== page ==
Do you like ribbing? Or hate it? I'm not sure what my answer is to that. I think normally I would say I'm not a huge fan of ribbing. All that back and forth tends to slow things down. But recently, I've done a few projects that have more than just a bit of ribbing. My Noro Silk Garden top had a nice deep 1x1 ribbing at the raglan neck. I thought it was going to take forever, but I cruised right through it. Then my Noro Iro shrug from Jenny Watson Designer Mini Knits was ALL ribbing. This time 2x2, so in a bulky yarn, it was quick. And my most recent project, finished 2 nights ago, had even more ribbing. (More than you see, since I had to redo the neck twice, since I didn't like how the pattern told me to do it...) This is the KPS #275 Children's Neckdown Bolero in Plymouth Kudo. Ribbing certainly isn't as mindless as garter or stockinette, but it does have such a nice rhythm to it, that it's sort of its own TYPE of mindless.
Tomorrow is our last day of knitting session #2 for the kids at school. This session has been going really well. Suzie and I came up with a plan - a few projects that we thought the kids could finish in a 6 week session. A few of the kids have done really well. They're enthusiastic and aren't concerned with dropped stitches, random increases, etc. They take their knitting home and actually knit a bit during the week. Helen and Sophie knit during the week, because when they are finished their homework, and finished playing and dinner's not quite ready, I remind them that they could knit a few rows. Helen will do it without being reminded. She really likes to create things - and wait until you see what she is doing now. (I'm not helping her at all, and I'm BLOWN away. More about that in another post.)
But Sophie needs to be reminded. Knitting is clearly not her favorite thing to do. In fact, there were 2 days when after school activites (ie: their knitting class) were cancelled due to icy weather. She whooped and hollered and carried on like it was the best present she'd ever received, to NOT have to go to knitting. WTH? (Here she is last Monday knitting a few rows for her bag project. Clearly she would have rather been playing with the stuffed "Hedwig" that is tucked under her arm.)It's okay, she's her own person. Just because I love knitting doesn't mean she has to love it. Anyway, the other day she had finished her "bag" and so she learned how to purl. She practiced the purling and made a little square in stockinette, and she thought it was amazingly fun. More fun than just knitting. Then I was working on my Plymouth Kudo sweater, and she saw the ribbing around the neck and wanted to learn how to do it. So grabbed some Brittany needles and a spare ball of Berroco Pure Merino DK that I had lying around, and I taught her 2x2 ribbing.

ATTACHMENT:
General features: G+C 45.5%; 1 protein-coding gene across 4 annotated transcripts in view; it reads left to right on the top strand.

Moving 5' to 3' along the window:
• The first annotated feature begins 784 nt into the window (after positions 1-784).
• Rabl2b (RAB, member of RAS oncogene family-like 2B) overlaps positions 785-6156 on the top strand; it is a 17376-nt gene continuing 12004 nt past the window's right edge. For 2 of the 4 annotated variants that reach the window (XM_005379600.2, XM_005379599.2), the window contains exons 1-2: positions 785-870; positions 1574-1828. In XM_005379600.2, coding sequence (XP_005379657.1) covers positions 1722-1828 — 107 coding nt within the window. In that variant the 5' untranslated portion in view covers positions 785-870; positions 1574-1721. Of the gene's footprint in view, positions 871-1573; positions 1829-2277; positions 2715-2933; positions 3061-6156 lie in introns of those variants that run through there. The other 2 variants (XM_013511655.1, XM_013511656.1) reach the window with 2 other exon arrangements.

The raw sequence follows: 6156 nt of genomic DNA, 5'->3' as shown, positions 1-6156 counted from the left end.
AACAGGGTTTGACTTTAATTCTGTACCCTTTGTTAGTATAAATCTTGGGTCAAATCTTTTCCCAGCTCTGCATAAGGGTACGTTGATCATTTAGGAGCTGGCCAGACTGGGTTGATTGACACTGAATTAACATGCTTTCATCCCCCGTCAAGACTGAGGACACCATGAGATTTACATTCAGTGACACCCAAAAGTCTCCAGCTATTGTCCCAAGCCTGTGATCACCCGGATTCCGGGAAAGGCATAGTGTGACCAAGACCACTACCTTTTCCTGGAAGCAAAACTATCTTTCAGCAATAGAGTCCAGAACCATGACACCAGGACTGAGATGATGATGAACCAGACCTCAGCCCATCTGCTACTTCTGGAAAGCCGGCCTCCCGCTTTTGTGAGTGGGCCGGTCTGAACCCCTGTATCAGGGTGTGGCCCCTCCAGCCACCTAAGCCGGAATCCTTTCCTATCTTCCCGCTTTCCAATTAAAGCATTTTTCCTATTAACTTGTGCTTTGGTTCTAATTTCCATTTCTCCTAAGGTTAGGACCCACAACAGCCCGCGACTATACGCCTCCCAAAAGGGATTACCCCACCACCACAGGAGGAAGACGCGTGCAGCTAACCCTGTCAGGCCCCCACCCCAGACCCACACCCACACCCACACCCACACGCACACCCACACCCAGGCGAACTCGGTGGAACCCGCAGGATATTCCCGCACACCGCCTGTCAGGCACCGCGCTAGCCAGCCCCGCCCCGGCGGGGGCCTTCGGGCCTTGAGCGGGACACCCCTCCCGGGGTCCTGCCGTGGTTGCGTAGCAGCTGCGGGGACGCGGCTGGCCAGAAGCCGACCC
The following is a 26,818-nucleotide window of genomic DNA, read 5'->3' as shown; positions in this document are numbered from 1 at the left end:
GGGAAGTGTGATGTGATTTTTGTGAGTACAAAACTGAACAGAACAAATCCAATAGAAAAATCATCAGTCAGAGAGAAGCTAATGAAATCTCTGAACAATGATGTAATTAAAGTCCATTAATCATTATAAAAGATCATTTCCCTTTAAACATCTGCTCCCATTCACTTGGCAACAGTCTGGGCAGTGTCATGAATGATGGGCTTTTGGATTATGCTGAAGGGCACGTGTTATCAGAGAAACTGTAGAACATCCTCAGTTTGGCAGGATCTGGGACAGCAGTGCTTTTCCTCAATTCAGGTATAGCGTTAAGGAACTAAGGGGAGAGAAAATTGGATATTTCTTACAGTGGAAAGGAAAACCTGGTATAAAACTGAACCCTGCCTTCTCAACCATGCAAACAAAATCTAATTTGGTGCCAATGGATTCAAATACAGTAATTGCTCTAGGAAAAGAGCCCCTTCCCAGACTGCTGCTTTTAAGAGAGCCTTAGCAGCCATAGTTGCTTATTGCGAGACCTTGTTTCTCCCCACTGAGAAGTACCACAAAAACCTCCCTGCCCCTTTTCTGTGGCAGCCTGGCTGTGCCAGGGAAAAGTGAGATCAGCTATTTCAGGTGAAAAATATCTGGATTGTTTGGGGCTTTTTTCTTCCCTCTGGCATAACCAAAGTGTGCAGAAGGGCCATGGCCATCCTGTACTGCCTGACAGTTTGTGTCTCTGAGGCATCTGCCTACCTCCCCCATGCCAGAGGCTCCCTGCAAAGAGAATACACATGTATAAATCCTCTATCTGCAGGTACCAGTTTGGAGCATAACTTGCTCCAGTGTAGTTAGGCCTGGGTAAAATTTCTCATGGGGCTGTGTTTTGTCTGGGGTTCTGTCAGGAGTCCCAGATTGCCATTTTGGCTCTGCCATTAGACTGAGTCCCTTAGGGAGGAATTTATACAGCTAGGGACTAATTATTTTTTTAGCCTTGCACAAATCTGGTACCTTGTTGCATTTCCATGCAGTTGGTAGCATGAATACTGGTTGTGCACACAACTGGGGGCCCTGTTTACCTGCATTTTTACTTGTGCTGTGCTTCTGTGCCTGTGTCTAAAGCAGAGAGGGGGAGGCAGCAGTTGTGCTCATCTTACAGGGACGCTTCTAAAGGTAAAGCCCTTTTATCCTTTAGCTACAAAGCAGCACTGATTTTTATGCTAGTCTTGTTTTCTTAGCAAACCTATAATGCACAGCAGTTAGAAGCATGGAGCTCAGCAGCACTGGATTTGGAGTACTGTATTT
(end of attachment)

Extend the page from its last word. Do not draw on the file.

Well, there's hope folks. She LOVES the ribbing. I have seen with my own eyes that she has picked up her knitting WITHOUT being reminded and worked on it all by herself. I taught her how to read her stitches, so if she puts it down and then picks it up later, she can look at the next stitch and know exactly what kind it is, a knit or a purl. I have even "caught" her knitting now when she is supposed to be doing homework. And look - proof that at least for now, the knitting has won out over the stuffed animal! Hedwig is nowhere to be seen.So I guess the lesson here is that knitting is surely different for each of us. We're all capable of doing all the different stitches, but of those stitches, some excite us more than others. If you're in a rut, try something new, or go back to something you haven't done in a while. You may be surprised at how much fun you can have.